I recently made a suggested edit to a post: https://codereview.stackexchange.com/review/suggested-edits/149799

In brief, I added an import statement (library(dplyr)) to the code in the question, because the code is not runnable without importing the relevant library (I should know, since I answered the question and couldn't run the code initially until I ran the statement I added). I tried to capture this with the suggested edit comment: "Add a necessary library include to make the code runnable"

The suggested edit was unanimously rejected, with the following two reasons:

  • This edit deviates from the original intent of the post. Even edits that must make drastic changes should strive to preserve the goals of the post's owner.
  • The edit does not improve the quality of the post. Changes to the content are unnecessary or make the post more confusing.

Both of these reasons seem wrong to me -- clearly it's not a drastic change and clearly it's not unnecessary or confusing (it's needed to make the code runnable, which is a requirement of all code posted on this site).

Was there something I could have done to improve my suggested edit (e.g. a better comment)? Is this just a hiccup where I got two unlucky reviewers and the suggested edit was fine?


1 Answer 1


This would've been better as a comment.

Code edits in questions are almost always rejected unless they're discussed in the comments first. Reviewers in the edit queue won't know all languages and won't know all the details of a post. So you may well have been right, but you can't expect the reviewer to know that. If code in a question seems flawed, the proper action is a comment. If the code is not reviewable without the change, the proper action is a comment and flagging/voting to close.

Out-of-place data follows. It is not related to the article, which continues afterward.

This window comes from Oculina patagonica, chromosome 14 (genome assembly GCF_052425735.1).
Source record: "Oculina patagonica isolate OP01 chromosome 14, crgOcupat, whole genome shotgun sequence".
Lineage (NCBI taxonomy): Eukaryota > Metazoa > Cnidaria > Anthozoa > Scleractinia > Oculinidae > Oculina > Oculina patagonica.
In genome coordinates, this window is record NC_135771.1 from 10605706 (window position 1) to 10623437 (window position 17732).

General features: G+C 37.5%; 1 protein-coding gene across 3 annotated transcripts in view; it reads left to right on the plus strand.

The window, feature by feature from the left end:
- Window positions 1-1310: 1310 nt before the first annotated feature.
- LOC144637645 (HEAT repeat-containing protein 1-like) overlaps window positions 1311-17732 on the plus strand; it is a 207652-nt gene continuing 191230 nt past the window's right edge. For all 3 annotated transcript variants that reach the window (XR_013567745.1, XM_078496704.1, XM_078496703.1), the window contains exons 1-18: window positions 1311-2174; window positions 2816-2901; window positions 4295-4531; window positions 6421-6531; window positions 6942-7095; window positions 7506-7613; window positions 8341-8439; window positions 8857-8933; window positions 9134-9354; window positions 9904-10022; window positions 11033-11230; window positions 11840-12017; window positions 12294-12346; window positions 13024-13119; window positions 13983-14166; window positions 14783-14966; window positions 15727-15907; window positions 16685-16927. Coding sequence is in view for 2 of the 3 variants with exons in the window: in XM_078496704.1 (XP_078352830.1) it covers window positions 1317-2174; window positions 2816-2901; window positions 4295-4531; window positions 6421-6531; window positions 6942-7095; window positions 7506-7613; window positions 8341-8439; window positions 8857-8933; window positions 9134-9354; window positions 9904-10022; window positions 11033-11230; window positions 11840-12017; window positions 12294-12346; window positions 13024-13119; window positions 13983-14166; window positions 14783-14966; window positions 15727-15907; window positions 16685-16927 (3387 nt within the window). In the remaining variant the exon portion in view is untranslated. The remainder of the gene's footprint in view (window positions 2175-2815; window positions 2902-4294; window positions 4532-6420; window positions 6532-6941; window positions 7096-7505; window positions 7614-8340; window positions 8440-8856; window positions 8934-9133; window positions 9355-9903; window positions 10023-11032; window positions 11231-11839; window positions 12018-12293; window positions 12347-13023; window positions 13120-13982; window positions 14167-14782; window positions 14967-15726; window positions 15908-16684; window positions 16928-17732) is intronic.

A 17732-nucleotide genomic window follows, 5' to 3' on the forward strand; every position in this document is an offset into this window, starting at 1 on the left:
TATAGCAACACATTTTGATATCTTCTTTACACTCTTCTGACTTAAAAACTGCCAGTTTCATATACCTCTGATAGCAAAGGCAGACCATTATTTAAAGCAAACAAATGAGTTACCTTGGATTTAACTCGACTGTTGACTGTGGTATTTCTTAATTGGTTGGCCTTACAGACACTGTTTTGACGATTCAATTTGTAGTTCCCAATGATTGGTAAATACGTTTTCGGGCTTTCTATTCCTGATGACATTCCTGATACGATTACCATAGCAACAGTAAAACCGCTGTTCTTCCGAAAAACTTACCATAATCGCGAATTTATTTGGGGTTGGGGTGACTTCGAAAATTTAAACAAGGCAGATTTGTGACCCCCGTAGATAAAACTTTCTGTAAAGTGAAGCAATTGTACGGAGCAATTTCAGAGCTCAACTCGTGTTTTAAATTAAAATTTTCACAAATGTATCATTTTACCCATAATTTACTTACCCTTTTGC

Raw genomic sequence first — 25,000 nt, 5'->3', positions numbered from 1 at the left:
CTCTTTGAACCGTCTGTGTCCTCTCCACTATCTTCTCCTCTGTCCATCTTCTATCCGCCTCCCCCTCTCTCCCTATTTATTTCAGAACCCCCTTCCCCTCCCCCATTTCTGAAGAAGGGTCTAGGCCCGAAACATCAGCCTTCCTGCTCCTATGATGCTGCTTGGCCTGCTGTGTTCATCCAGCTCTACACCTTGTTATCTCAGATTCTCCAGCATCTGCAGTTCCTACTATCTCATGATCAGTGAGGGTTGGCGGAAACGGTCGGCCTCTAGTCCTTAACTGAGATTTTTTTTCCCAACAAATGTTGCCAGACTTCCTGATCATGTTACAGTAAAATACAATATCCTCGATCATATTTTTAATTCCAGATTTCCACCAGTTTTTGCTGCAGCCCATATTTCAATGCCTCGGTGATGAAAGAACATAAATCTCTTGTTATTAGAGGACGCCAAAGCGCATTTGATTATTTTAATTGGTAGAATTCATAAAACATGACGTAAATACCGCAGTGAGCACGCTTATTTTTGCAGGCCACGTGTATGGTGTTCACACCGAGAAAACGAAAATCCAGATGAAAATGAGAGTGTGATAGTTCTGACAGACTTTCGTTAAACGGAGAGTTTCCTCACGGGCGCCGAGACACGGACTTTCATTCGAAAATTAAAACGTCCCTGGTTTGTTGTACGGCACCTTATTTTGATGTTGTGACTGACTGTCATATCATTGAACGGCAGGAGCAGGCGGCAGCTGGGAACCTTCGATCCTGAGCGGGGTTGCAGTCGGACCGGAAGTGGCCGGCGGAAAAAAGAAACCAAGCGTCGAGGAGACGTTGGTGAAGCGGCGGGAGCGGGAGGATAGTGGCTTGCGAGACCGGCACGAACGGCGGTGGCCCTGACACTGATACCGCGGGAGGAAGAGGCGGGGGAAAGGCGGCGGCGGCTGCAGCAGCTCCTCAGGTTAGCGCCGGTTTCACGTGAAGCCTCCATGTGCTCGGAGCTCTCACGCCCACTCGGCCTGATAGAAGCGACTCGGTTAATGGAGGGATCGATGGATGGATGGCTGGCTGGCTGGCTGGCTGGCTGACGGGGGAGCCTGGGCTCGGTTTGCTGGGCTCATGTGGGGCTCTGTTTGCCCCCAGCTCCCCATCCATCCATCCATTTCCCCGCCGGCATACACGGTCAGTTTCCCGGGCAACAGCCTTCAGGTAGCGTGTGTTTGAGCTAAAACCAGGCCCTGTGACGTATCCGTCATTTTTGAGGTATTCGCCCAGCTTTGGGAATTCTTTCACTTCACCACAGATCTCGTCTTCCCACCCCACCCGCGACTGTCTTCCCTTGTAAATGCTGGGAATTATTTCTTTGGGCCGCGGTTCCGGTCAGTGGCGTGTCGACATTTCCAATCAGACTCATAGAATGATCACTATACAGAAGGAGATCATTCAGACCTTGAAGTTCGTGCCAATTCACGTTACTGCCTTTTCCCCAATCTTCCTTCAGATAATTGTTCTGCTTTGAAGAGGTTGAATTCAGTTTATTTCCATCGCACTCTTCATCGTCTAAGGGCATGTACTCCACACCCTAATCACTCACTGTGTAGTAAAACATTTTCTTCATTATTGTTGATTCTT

There are more pragmatic reasons for this. One of them is that some IDE auto-import missing libraries and thus the imports won't have been part of the original code. That's a reviewable point and we don't edit reviewable points into the question (unless they're obvious copy-paste mistakes).

Considering you've already answered the question, you might as well point it out in your answer instead of in a comment. It wouldn't have been worthy of an answer by itself in my opinion, but it's perfectly acceptable to add it to your own, already existing, valid answer.

  • \$\begingroup\$ Interesting. Noting that many users on your site can't make comments (codereview.stackexchange.com/help/privileges), don't you run the risk of missing out on these sorts of suggested edits? \$\endgroup\$
    – josliber
    Jan 18, 2022 at 19:30
  • 2
    \$\begingroup\$ To extend the 3rd paragraph in Python the order and spacing of imports is normalized and normally there are two newlines after the imports. The process of "just adding an import" can cause there to be at least two (somewhat trivial) talking points. If someone adds the imports incorrectly then we'd be opening the OP up to unhelpful answers. \$\endgroup\$
    – Peilonrayz Mod
    Jan 18, 2022 at 19:39
  • 1
    \$\begingroup\$ I concur with this, particularly the final paragraph. I review a lot of C and C++ where necessary header includes are omitted (and often unnecessary ones are present). If you can make it compile more portably, then that's worth a sentence (occasionally two) showing what you did to fix it, early in the review. \$\endgroup\$ Jan 18, 2022 at 20:21
  • \$\begingroup\$ @josliber That's part of how the Stack Exchange network operates. Yes, we risk missing out. No, that doesn't provide enough reason to modify our approach. Getting enough reputation to make comments is not considered to be difficult. It's a necessary evil, unfortunately. \$\endgroup\$
    – Mast Mod
    Jan 18, 2022 at 21:15

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